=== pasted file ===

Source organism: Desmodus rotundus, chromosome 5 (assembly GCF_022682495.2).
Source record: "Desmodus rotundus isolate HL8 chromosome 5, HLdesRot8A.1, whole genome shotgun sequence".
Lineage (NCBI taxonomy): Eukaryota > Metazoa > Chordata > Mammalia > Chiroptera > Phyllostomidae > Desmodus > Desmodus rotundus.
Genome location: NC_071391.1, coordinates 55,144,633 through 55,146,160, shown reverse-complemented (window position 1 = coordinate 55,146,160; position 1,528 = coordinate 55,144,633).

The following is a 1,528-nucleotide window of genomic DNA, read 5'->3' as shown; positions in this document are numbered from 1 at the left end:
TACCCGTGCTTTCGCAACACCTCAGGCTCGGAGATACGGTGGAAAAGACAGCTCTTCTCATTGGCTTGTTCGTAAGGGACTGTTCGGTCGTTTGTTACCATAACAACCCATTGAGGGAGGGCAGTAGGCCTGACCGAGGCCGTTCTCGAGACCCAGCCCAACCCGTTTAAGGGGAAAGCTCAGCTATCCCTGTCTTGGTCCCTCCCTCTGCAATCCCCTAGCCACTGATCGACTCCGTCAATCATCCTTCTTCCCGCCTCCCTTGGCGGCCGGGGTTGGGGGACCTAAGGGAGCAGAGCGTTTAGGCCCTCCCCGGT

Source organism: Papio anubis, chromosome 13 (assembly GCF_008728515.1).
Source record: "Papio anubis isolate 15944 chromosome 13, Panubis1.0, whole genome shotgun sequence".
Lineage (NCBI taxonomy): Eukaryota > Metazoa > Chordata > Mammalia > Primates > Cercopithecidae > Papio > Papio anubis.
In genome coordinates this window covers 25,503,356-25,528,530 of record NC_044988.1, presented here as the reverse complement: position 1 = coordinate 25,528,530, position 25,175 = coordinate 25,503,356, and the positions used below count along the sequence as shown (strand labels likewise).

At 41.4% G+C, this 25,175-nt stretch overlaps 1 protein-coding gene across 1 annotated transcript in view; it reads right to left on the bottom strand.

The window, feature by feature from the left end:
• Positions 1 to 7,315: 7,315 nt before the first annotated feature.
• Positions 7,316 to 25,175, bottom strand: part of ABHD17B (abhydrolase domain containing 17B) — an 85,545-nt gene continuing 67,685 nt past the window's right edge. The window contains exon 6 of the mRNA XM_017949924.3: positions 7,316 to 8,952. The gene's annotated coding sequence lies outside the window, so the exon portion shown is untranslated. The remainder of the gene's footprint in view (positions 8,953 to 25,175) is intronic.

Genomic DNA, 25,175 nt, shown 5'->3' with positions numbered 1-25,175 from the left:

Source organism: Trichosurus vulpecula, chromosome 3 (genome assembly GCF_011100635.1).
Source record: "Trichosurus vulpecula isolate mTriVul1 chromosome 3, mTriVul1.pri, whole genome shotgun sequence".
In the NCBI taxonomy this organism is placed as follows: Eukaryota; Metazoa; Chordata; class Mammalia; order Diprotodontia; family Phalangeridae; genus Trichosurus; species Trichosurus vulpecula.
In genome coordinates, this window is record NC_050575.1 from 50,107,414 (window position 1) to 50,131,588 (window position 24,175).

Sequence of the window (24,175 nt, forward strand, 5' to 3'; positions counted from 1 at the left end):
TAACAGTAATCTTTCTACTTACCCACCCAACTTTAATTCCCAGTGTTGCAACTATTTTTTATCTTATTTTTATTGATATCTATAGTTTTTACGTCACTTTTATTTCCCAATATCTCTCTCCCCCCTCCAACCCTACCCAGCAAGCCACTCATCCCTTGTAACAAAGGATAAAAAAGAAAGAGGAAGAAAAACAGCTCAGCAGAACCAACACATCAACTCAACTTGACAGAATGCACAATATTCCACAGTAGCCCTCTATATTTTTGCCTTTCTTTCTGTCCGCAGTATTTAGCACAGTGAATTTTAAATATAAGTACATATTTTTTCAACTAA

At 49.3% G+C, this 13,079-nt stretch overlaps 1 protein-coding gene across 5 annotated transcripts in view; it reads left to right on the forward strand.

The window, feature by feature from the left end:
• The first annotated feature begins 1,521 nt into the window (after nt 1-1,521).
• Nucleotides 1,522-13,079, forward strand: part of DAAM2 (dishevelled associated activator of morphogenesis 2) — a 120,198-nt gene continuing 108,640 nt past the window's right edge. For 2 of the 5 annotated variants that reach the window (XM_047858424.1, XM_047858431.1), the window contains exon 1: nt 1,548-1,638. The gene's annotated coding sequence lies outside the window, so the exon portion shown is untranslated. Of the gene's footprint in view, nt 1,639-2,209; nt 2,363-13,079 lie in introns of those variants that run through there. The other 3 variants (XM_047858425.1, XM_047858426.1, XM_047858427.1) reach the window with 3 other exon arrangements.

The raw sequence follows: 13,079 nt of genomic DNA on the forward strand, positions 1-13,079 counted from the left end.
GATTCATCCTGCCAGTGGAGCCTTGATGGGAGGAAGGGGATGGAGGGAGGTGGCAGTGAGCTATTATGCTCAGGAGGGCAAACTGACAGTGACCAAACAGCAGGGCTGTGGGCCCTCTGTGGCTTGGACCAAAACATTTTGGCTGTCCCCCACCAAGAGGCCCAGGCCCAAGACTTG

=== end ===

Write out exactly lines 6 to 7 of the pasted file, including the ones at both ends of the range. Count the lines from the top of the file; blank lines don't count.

TACCCGTGCTTTCGCAACACCTCAGGCTCGGAGATACGGTGGAAAAGACAGCTCTTCTCATTGGCTTGTTCGTAAGGGACTGTTCGGTCGTTTGTTACCATAACAACCCATTGAGGGAGGGCAGTAGGCCTGACCGAGGCCGTTCTCGAGACCCAGCCCAACCCGTTTAAGGGGAAAGCTCAGCTATCCCTGTCTTGGTCCCTCCCTCTGCAATCCCCTAGCCACTGATCGACTCCGTCAATCATCCTTCTTCCCGCCTCCCTTGGCGGCCGGGGTTGGGGGACCTAAGGGAGCAGAGCGTTTAGGCCCTCCCCGGT

Source organism: Papio anubis, chromosome 13 (assembly GCF_008728515.1).